'Something stinks,' official says and demands changes at Louisiana Tax Commission
ST. FRANCISVILLE- West Feliciana Parish President Kevin Couhig sent a scathing letter to Governor John Bel Edwards this week demanding change at the Louisiana Tax Commission. He claims his parish is out millions of dollars when it comes to property taxes being paid by Entergy for its nuclear power plant site.
The letter sent to the governor said "Entergy's annual tax payment to West Feliciana is roughly $5 million less than it should be if done properly and in accordance with the law."
That money is crucial in small parishes like West Feliciana. Couhig said it would equate to $1,159 per student in the public school system, $700,000 for the sheriff's office, $250,000 to fight fires, and $1,000,000 for parish services and road maintenance.
"It's supposed to be valued at market value, but it's never been done like that," Tax Assessor Randy Ritchie said.
Auditors found this year the Tax Commission calculates the value of public service companies using self-reported information. The Tax Commission does not conduct any audits to ensure the accuracy of the information companies submit.
"Something stinks and it must be corrected so that the people of my parish and the entire state can have confidence that the process is transparent, fair and honest," Couhig wrote.
"With the public service properties, they hand us what they say the value is and if the values low, who's going to appeal that, we've been told we can't address it," Ritchie said.
In fact, Ritchie said there's no one he can appeal to once the Tax Commission makes its decision. Couhig met with the chairman of the tax commission about this.
"He clearly sees his role as explaining why the staff can't possibly be wrong while continuing to protect the commission from any transparency of its methods or disclosure of its results," Couhig said.
Auditors found recently the Entergy Nuclear Power Plant was assessed at $67.5 million less than its actual value. That equates to $5 million less in taxes Entergy had to pay.
Governor John Bel Edwards appoints the board members on the Tax Commission. Tonight, Couhig's plea to the Governor isn't just about money but changes at that agency.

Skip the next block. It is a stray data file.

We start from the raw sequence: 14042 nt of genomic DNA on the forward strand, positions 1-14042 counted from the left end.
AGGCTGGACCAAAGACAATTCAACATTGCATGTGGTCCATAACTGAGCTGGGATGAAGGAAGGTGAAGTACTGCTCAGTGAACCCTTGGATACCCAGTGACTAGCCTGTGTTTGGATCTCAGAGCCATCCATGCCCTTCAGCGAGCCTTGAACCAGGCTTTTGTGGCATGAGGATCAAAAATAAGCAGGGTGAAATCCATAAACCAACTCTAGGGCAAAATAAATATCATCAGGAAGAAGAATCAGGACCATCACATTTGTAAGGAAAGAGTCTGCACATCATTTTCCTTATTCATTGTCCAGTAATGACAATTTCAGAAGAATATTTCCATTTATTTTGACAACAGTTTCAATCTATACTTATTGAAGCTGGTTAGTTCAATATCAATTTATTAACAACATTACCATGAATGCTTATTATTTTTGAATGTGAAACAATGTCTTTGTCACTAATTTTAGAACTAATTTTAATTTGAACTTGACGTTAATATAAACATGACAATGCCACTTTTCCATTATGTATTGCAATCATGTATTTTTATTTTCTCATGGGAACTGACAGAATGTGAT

"The findings of the Legislative Auditor reinforce our belief that the reform you promised is still needed at the Louisiana Tax Commission," Couhig said.
"The Governor needs to take a good look at what's going on," Ritchie said. "I can't tell the governor what to do, but it's a cause for concern."
Late this afternoon, the Governor's Office said, "Governor Edwards expects that the Louisiana Tax Commission will review the Legislative Auditor's Report and make any appropriate changes. "
Meanwhile, Entergy released the following statement:
"The Louisiana Tax Commission is a statewide body charged with determining a fair market value for utility properties in the state. The tax policy reason behind such an appraisal system is to find an equitable balance between the revenue needs of local government and the expense that utility customers throughout the state end up paying. The Louisiana Tax Commission's role in the process is to value utility property fairly under the law, utilizing nationally recognized appraisal practices. Fundamentally, it is critical that we have a single body that determines property tax value in a fair manner and makes equitable decisions for the good of all parishes because, in the case of multi-parish assets such as Entergy Louisiana, the decisions of a single parish will affect the obligations of 58 other parishes."